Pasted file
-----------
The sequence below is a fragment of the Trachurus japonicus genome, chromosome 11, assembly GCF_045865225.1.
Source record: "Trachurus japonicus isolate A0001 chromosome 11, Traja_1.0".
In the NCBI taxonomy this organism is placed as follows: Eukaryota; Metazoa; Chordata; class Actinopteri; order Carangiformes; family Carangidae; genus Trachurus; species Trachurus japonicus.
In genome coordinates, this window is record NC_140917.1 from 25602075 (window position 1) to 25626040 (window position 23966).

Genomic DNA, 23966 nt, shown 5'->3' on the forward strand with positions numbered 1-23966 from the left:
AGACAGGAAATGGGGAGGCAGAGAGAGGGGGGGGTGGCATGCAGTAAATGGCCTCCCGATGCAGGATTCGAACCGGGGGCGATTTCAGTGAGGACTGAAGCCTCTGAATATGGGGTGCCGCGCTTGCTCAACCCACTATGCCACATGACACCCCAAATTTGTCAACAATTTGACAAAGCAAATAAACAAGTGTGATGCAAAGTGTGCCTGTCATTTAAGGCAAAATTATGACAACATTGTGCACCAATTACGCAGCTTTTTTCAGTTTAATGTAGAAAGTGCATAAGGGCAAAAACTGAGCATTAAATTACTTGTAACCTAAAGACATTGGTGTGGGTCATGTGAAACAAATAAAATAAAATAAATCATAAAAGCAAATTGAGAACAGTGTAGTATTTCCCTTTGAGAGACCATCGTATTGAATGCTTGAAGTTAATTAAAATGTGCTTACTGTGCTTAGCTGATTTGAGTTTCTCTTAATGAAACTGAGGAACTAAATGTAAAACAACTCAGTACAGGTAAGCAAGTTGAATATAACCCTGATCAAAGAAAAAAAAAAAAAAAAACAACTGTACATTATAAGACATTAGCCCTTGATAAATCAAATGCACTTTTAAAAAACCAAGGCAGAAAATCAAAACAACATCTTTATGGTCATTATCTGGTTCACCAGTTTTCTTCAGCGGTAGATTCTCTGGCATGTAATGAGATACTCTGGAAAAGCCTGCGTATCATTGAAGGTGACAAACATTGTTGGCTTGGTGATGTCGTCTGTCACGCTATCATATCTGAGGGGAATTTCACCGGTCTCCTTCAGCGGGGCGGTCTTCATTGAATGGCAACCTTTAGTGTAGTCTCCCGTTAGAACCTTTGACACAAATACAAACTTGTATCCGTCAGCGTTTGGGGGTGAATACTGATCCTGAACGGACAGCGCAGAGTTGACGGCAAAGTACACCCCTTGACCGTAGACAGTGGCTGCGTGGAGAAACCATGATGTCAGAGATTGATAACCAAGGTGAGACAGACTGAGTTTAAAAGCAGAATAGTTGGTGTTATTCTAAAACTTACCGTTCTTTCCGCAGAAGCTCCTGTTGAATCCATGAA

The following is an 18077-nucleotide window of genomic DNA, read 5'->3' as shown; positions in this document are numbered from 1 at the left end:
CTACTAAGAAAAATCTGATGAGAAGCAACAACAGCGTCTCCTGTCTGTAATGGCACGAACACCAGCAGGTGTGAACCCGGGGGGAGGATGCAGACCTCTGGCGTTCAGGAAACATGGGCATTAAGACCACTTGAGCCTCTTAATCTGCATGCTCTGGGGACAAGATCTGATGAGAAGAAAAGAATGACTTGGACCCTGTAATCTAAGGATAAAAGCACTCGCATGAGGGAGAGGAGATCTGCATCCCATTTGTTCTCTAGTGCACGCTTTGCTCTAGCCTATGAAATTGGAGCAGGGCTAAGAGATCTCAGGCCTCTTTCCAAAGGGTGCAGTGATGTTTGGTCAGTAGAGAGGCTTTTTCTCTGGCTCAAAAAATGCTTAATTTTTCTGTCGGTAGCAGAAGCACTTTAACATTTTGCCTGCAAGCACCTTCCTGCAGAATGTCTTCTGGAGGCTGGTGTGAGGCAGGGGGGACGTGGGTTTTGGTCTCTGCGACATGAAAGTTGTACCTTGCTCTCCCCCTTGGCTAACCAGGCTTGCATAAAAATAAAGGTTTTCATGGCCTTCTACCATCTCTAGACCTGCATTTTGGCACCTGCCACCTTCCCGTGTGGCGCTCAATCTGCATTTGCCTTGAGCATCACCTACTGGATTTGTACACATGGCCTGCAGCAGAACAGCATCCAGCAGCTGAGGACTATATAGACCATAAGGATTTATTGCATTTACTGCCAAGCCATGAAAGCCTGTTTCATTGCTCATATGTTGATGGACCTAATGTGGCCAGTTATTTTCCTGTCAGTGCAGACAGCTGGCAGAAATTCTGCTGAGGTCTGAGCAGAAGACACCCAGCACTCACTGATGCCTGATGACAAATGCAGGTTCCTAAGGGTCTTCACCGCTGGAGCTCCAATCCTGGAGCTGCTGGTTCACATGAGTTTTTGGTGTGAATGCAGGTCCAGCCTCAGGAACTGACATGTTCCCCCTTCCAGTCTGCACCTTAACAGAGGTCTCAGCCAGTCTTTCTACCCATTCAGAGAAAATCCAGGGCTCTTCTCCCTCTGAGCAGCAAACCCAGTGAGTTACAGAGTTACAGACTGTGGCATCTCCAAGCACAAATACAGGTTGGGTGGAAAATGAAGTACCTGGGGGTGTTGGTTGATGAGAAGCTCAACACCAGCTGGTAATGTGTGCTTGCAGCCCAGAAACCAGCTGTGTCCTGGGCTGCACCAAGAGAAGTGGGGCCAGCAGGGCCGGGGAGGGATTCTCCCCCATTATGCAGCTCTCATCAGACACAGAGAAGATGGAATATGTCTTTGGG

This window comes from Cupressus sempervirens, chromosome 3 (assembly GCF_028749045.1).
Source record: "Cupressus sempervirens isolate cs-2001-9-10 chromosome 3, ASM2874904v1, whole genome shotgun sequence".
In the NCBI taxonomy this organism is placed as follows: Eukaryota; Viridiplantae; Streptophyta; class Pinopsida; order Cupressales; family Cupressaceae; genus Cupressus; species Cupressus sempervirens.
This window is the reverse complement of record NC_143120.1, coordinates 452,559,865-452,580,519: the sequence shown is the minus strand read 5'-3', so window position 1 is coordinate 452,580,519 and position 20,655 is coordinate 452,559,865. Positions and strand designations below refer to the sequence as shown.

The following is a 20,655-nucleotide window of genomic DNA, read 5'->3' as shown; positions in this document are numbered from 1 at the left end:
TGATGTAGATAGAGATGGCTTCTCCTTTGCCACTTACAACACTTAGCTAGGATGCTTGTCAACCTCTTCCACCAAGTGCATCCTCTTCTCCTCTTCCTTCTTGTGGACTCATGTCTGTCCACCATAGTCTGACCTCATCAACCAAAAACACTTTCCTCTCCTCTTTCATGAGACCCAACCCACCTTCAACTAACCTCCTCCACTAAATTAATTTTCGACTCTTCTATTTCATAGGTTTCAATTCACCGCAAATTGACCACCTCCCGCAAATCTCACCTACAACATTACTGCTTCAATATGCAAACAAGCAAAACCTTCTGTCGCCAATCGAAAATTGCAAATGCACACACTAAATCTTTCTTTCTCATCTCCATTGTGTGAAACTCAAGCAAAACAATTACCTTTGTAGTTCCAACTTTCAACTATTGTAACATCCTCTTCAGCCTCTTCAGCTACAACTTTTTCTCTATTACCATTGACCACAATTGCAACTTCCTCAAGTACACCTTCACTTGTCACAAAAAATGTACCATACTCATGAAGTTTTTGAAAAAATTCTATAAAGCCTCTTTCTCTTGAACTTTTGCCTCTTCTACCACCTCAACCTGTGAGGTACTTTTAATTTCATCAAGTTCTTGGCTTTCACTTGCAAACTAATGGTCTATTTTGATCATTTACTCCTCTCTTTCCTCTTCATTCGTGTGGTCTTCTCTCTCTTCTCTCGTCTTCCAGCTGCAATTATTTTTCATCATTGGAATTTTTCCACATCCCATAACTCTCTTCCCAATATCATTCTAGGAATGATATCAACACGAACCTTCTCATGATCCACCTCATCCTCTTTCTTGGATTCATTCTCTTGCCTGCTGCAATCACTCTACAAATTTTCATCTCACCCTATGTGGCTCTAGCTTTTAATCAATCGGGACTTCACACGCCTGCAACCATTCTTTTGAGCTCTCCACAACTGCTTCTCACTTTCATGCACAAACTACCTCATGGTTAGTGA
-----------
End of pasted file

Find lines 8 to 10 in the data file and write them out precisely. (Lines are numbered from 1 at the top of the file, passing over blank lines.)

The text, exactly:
CTACTAAGAAAAATCTGATGAGAAGCAACAACAGCGTCTCCTGTCTGTAATGGCACGAACACCAGCAGGTGTGAACCCGGGGGGAGGATGCAGACCTCTGGCGTTCAGGAAACATGGGCATTAAGACCACTTGAGCCTCTTAATCTGCATGCTCTGGGGACAAGATCTGATGAGAAGAAAAGAATGACTTGGACCCTGTAATCTAAGGATAAAAGCACTCGCATGAGGGAGAGGAGATCTGCATCCCATTTGTTCTCTAGTGCACGCTTTGCTCTAGCCTATGAAATTGGAGCAGGGCTAAGAGATCTCAGGCCTCTTTCCAAAGGGTGCAGTGATGTTTGGTCAGTAGAGAGGCTTTTTCTCTGGCTCAAAAAATGCTTAATTTTTCTGTCGGTAGCAGAAGCACTTTAACATTTTGCCTGCAAGCACCTTCCTGCAGAATGTCTTCTGGAGGCTGGTGTGAGGCAGGGGGGACGTGGGTTTTGGTCTCTGCGACATGAAAGTTGTACCTTGCTCTCCCCCTTGGCTAACCAGGCTTGCATAAAAATAAAGGTTTTCATGGCCTTCTACCATCTCTAGACCTGCATTTTGGCACCTGCCACCTTCCCGTGTGGCGCTCAATCTGCATTTGCCTTGAGCATCACCTACTGGATTTGTACACATGGCCTGCAGCAGAACAGCATCCAGCAGCTGAGGACTATATAGACCATAAGGATTTATTGCATTTACTGCCAAGCCATGAAAGCCTGTTTCATTGCTCATATGTTGATGGACCTAATGTGGCCAGTTATTTTCCTGTCAGTGCAGACAGCTGGCAGAAATTCTGCTGAGGTCTGAGCAGAAGACACCCAGCACTCACTGATGCCTGATGACAAATGCAGGTTCCTAAGGGTCTTCACCGCTGGAGCTCCAATCCTGGAGCTGCTGGTTCACATGAGTTTTTGGTGTGAATGCAGGTCCAGCCTCAGGAACTGACATGTTCCCCCTTCCAGTCTGCACCTTAACAGAGGTCTCAGCCAGTCTTTCTACCCATTCAGAGAAAATCCAGGGCTCTTCTCCCTCTGAGCAGCAAACCCAGTGAGTTACAGAGTTACAGACTGTGGCATCTCCAAGCACAAATACAGGTTGGGTGGAAAATGAAGTACCTGGGGGTGTTGGTTGATGAGAAGCTCAACACCAGCTGGTAATGTGTGCTTGCAGCCCAGAAACCAGCTGTGTCCTGGGCTGCACCAAGAGAAGTGGGGCCAGCAGGGCCGGGGAGGGATTCTCCCCCATTATGCAGCTCTCATCAGACACAGAGAAGATGGAATATGTCTTTGGG

This window comes from Cupressus sempervirens, chromosome 3 (assembly GCF_028749045.1).
Source record: "Cupressus sempervirens isolate cs-2001-9-10 chromosome 3, ASM2874904v1, whole genome shotgun sequence".